SingleCrystal can simulate X-ray, neutron and electron diffraction patterns from single crystals, as well as being able to display reciprocal lattice sections and stereographic projections. Key diffraction techniques such as Laue, Precession & transmission electron diffraction are simulated, with real-time structure/diffraction rotation and control over sample thickness and instrumental parameters.
You can use SingleCrystal as a virtual lightbox: just drag-and-drop a diffraction image into any window, zoom in to examine fine details, move or rotate the image. Use the translucent Ruler, Protractor and Grid tools to measure your pattern and copy the results to the clipboard.
Simulated patterns can be superimposed above observed patterns, for direct comparison. With the Grid tool, auto-indexing is a breeze: just position the grid points over your observed pattern (TEM or Precession photos) and let SingleCrystal calculate the best-fit orientation and index your diffraction spots.
To help you navigate through diffraction space, you can take advantage of a live stereographic projection ("stereogram") which can be displayed on the right-hand side of each diffraction window.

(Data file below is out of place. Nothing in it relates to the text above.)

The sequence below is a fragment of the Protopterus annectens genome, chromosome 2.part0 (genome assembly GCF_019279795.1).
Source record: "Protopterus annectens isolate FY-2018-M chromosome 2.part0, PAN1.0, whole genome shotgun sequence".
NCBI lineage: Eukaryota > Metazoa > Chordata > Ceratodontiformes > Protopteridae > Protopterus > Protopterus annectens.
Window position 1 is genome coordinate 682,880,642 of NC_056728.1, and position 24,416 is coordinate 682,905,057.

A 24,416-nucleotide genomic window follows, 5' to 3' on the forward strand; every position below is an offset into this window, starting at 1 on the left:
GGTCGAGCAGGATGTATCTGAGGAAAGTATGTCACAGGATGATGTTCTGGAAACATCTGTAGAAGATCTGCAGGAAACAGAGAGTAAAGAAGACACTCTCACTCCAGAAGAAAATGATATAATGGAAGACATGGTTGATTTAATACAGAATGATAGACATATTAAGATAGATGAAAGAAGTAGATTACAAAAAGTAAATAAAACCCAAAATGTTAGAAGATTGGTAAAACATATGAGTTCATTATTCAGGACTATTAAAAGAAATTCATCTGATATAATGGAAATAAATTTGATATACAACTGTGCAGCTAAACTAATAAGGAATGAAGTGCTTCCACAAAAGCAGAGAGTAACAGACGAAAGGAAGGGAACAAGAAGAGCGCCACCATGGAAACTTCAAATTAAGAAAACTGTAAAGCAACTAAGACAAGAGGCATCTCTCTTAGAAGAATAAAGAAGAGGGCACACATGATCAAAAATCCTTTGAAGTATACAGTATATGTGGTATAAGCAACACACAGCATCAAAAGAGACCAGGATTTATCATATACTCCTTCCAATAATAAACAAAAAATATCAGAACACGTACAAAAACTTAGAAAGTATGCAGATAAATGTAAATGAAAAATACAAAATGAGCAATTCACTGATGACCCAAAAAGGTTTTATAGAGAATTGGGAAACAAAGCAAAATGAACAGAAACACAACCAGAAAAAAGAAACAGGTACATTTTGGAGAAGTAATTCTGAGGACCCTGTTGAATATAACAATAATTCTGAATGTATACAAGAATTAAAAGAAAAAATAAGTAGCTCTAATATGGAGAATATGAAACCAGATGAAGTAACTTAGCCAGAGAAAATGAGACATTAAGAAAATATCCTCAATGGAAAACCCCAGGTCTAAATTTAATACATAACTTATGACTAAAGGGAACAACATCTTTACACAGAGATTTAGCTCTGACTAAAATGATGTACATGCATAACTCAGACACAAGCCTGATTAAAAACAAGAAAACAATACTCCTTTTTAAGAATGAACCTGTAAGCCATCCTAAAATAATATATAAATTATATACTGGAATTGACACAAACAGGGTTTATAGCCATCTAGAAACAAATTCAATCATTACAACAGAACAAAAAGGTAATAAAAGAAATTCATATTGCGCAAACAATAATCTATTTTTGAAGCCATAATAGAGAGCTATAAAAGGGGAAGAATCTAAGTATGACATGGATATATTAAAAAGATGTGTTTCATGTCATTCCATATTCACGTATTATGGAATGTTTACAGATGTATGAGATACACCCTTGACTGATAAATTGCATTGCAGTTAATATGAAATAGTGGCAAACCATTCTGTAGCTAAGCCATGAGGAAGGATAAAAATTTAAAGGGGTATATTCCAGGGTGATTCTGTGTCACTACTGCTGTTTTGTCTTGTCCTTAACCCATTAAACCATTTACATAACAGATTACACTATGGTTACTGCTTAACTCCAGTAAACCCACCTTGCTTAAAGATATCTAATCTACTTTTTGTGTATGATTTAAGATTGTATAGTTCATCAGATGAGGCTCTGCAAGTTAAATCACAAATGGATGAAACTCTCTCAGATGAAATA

The stereogram shows the angular positions of plane normals or lattice vectors (zone axes) plotted as poles and optionally as great circle traces - and is fully customizable. SingleCrystal can even display symmetry-related poles and traces.
SingleCrystal is designed to work with CrystalMaker, reading from saved crystal files to simulate diffraction properties. The two programs can be linked, letting you view a crystal structure in one window, and its diffraction pattern in another. With CrystalMaker's "Live Rotation Mode" enabled, rotating the crystal causes its diffraction pattern to rotate - and vice versa.
SingleCrystal lets you rotate your (virtual) crystal in real time, by clicking-and-dragging with the mouse, clicking toolbar "tilt" controls, or using the keyboard. Precise tilts can be entered, or you can define a view direction as a plane normal or lattice vector.
Other controls allow you to change the scale (camera constant), saturation, sample thickness, wavelength and other parameters.